By effectively combining these behavioral features, our model classifies individuals to three diagnosis categories of AD, MCI, and CN. The model using two modalities could achieve better classification performance than that using a single modality, and combining all three behavioral modalities could consistently achieve more accurate classifications than combining any two modalities (Fig. C). Our model improved accuracy by 11.1% compared with a model based on the previous studies using single behavioral modalities, and it achieved 93% accuracy for classifying AD, MCI, and CN (AuROC of 0.98). We also showed that the enhancement of classification performance by combining multimodal behaviors results from their complementary nature regarding cognitive and clinical measures for the diagnosis of AD and MCI. Regression analyses showed that multimodal behavioral data of gait, speech, and drawing have different and complementary associations with cognitive impairments (Fig. D).
Implications for early detection of AD
Our results have important implications for developing screening tools in both clinical settings and free-living setting. First, in terms of clinical implications, these behavioral data may be easily acquired in routine clinical practice. In fact, the speech and drawing data can be collected during standard cognitive tests, and a gait test can be easily incorporated into the clinical practice. Thus, our results suggest that combining such multimodal behavioral data can help clinicians accurately detect patients with AD and MCI. This would also be useful as an easy-to-perform screening tool to select individuals who should be further examined with biomarkers in clinical practice and clinical treatment trials.
Second, our study illustrates the potential value of daily behavioral data for screening AD and MCI. When comparing with other approaches using computerized assessment tools including digitalized cognitive tests, our approach focusing on behavioral data may help promote future efforts towards the development of continuous and passive monitoring tools for the early detection of AD from data collected in everyday life. Further, in our study, we showed that our model performance was significantly higher than an AuROC value of 0.86 calculated as a baseline value by using scores of the most standard cognitive tests (i.e., mini mental state examination). Thus, our approach combining multimodal daily behavioral data may help reliably identify AD and MCI as an easy-to-perform screening tool.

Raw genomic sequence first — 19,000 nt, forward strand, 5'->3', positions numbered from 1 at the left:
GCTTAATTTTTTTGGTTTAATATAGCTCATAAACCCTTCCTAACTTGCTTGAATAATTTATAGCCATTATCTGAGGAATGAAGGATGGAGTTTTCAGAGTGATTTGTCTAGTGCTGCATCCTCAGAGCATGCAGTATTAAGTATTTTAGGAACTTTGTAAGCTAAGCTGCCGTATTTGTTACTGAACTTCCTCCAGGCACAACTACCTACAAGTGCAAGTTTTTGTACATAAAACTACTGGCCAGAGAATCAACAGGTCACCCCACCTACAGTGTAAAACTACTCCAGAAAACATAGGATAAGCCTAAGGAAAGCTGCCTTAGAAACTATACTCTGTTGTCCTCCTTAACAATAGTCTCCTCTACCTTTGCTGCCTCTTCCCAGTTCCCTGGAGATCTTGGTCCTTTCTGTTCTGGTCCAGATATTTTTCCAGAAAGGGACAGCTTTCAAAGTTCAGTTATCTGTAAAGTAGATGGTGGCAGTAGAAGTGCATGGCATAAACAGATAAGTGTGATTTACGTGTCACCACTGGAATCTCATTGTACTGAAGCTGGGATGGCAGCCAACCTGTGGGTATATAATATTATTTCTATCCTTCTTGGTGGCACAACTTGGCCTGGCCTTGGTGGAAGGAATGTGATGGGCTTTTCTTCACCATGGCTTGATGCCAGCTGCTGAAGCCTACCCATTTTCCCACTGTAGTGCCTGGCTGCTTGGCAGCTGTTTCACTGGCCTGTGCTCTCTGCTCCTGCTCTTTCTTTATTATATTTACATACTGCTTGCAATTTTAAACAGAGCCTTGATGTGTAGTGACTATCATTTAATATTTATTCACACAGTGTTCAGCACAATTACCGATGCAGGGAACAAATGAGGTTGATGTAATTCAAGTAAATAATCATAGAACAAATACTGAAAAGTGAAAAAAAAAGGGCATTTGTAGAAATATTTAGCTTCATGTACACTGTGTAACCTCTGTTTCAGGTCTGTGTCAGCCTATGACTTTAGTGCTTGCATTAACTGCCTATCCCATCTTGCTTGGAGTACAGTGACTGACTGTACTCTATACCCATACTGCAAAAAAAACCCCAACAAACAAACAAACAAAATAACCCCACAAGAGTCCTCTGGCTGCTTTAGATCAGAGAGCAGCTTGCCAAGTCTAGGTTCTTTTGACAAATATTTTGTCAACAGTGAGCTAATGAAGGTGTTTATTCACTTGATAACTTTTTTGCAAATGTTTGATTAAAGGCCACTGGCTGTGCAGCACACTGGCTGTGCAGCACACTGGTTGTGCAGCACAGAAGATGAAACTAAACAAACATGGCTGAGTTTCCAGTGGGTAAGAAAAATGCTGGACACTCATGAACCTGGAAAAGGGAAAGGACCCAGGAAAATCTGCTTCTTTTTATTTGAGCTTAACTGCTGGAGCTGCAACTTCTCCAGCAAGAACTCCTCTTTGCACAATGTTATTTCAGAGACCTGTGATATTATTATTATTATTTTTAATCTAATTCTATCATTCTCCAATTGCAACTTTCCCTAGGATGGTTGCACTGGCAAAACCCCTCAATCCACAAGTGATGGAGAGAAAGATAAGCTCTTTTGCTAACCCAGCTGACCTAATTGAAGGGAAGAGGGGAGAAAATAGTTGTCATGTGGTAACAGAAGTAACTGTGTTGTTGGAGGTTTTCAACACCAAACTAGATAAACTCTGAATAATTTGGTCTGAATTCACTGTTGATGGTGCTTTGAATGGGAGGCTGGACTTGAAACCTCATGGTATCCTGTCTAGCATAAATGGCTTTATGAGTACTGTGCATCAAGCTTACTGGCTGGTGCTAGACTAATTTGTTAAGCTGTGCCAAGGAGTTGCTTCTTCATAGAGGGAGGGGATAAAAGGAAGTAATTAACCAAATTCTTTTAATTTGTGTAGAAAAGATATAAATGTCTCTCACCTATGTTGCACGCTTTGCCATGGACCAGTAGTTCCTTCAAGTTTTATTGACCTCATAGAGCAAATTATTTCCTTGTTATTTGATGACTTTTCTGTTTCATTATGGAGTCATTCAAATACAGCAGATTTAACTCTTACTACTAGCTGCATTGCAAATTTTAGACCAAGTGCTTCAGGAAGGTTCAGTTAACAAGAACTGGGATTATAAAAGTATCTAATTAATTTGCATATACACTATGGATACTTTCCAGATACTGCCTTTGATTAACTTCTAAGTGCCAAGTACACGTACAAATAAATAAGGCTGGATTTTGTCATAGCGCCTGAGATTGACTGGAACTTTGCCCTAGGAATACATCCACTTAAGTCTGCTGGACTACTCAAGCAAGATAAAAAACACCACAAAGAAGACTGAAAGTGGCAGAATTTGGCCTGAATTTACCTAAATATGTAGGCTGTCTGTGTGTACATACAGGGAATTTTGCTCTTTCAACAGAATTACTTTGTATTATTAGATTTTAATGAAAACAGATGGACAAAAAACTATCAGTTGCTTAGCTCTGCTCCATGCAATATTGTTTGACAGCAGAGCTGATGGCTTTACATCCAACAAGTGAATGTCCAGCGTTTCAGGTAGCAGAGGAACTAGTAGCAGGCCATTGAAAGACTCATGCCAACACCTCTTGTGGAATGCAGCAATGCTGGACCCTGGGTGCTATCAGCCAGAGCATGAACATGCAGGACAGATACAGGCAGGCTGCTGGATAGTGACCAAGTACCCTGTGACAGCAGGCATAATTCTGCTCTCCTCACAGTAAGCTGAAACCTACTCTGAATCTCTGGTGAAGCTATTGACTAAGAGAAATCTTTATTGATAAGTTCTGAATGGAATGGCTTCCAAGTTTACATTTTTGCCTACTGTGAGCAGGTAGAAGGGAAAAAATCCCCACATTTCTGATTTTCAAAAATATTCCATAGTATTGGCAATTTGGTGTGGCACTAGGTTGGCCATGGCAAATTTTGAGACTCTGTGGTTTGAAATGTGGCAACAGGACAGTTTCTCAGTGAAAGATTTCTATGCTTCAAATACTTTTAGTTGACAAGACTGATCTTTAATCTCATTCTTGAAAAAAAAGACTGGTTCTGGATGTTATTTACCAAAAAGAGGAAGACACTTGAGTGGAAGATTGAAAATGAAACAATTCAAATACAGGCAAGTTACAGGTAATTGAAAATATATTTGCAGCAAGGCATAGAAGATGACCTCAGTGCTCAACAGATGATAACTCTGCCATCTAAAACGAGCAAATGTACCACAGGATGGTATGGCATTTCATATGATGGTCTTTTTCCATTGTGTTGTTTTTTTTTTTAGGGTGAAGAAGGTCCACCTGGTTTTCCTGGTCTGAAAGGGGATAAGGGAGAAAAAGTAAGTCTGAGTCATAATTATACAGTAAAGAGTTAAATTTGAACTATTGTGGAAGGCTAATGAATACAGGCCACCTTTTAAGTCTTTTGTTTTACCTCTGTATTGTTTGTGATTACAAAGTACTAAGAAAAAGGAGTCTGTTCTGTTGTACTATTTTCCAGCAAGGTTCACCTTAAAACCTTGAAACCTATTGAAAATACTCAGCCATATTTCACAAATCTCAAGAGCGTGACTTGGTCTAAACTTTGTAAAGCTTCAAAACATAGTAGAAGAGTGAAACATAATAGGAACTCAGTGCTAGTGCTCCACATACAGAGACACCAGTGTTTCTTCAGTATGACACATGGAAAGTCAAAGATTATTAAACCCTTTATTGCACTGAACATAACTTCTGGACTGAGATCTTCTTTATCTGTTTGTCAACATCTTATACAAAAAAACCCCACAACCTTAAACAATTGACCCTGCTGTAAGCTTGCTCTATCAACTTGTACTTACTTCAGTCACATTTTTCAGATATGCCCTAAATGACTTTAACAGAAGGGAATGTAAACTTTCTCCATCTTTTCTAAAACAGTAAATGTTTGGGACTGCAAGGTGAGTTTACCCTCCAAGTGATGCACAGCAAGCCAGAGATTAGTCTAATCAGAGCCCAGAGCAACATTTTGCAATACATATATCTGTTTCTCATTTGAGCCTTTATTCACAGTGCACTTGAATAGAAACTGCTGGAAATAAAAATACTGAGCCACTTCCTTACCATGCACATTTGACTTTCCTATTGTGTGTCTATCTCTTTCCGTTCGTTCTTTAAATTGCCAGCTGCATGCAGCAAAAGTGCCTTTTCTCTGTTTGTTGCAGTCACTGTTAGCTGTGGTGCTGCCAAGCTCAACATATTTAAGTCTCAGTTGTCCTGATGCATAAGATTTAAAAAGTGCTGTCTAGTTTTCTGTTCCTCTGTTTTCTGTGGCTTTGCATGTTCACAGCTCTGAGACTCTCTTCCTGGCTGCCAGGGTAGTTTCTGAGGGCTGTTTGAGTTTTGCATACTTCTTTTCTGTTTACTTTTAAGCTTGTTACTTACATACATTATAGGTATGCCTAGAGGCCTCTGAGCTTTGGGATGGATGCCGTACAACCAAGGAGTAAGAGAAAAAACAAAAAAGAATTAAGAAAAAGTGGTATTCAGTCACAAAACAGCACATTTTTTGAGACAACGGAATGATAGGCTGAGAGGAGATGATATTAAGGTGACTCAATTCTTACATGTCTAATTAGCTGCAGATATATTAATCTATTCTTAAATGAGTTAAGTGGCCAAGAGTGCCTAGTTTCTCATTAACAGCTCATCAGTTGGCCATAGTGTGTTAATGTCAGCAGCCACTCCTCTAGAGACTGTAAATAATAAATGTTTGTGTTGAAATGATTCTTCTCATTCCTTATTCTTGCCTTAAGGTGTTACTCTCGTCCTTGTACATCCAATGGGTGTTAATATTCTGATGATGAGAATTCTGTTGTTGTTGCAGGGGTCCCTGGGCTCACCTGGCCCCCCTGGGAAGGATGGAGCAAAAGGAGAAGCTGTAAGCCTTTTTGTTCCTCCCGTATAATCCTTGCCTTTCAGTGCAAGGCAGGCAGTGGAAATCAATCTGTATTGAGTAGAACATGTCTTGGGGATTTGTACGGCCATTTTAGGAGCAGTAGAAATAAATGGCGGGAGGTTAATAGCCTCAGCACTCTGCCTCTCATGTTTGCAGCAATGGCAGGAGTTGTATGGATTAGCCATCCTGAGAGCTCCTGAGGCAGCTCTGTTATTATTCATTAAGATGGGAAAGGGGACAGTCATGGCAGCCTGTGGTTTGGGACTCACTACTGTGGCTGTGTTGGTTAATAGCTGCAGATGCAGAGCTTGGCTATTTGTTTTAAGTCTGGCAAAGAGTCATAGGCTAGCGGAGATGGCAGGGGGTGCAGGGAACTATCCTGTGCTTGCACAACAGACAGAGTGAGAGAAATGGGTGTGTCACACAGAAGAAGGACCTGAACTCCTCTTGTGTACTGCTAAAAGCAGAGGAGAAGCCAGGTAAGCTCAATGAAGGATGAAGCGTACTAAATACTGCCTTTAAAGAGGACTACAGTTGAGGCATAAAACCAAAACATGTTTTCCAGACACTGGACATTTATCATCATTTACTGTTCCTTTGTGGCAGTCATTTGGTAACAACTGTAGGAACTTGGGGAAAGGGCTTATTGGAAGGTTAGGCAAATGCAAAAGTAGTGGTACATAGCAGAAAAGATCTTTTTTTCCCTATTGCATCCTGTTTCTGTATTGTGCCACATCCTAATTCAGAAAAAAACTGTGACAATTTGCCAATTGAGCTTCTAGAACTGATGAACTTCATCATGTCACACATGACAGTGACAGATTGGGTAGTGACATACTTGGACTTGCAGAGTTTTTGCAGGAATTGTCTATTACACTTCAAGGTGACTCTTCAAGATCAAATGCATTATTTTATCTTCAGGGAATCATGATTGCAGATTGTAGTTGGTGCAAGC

There are two main exciting directions to extend the scope of application based on our approach. The first direction is to investigate whether combing multiple behavioral modalities can improve estimation of neuropathological changes. Because validated diagnostic biomarkers, such as those using cerebrospinal fluid or PET imaging, are either invasive or expensive, there is an urgent need for developing non-invasive and inexpensive screening tools allowing early detection of neuropathological changes. The second direction is to investigate whether our multimodal behavioral approach can reliably identify AD and MCI from these behavioral data collected in free-living situations. This would allow for regular and timely screening and help lower the barrier to early detection of AD.
For more details, please see the original paper. This is a piece of our long-term joint effort with universities towards early detection of AD and other kinds of cognitive, physical, or mental problems through analysis on daily behaviors. Other results so far include detecting AD by analyzing conversational contents during phone calls, detecting mental fatigue by analyzing eye movements while watching videos, as well as analyzing conversational speech with AI chatbots for detecting MCI, assessing loneliness,, and predicting future driving accident risks.
: Yamada Y, Shinkawa K, Kobayashi M, Caggiano V, Nemoto M, Nemoto K, et al. Combining Multimodal Behavioral Data of Gait, Speech, and Drawing for Classification of Alzheimer’s Disease and Mild Cognitive Impairment. Journal of Alzheimer’s Disease. 2021 Jan 1;84(1):315–327.
: Yamada Y, Shinkawa K, Shimmei K. Atypical Repetition in Daily Conversation on Different Days for Detecting Alzheimer Disease: Evaluation of Phone-Call Data From Regular Monitoring Service. JMIR Ment Health. 2020 Jan 12;7(1)
: Yamada Y, Kobayashi M. Detecting mental fatigue from eye-tracking data gathered while watching video: Evaluation in younger and older adults. Artif Intell Med. 2018 Sep 18;91:39–48.
: Yamada Y, Shinkawa K, Kobayashi M, Nishimura M, Nemoto M, Tsukada E, et al. Tablet-Based Automatic Assessment for Early Detection of Alzheimer’s Disease Using Speech Responses to Daily Life Questions. Front Digit Health. 2021 Mar 17;3:653904.
: Yamada Y, Shinkawa K, Nemoto M, Arai T. Automatic Assessment of Loneliness in Older Adults Using Speech Analysis on Responses to Daily Life Questions. Front Psychiatry. 2021 Dec;12:712251.
: Yamada Y, Shinkawa K, Kobayashi M, Takagi H, Nemoto M, Nemoto K, et al. Using Speech Data From Interactions With a Voice Assistant to Predict the Risk of Future Accidents for Older Drivers: Prospective Cohort Study. J Med Internet Res. 2021 Apr 8;23(4)